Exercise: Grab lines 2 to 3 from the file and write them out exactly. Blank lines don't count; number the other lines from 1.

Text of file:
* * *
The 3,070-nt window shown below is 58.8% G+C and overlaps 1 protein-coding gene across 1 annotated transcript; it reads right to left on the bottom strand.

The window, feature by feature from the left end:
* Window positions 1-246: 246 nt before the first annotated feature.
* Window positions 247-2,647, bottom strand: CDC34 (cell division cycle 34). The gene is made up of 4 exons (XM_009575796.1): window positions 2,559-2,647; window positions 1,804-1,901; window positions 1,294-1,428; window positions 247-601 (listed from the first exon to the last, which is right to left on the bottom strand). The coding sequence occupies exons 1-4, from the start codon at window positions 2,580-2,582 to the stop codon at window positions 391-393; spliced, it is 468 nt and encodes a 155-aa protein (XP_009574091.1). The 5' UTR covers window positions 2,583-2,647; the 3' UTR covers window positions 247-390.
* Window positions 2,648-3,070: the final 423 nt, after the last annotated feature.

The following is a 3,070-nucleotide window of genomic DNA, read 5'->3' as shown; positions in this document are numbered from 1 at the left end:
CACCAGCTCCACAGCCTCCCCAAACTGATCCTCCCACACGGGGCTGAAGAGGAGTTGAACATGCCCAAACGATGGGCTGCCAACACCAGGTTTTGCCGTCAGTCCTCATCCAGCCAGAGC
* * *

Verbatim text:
The window, feature by feature from the left end:
* Window positions 1-246: 246 nt before the first annotated feature.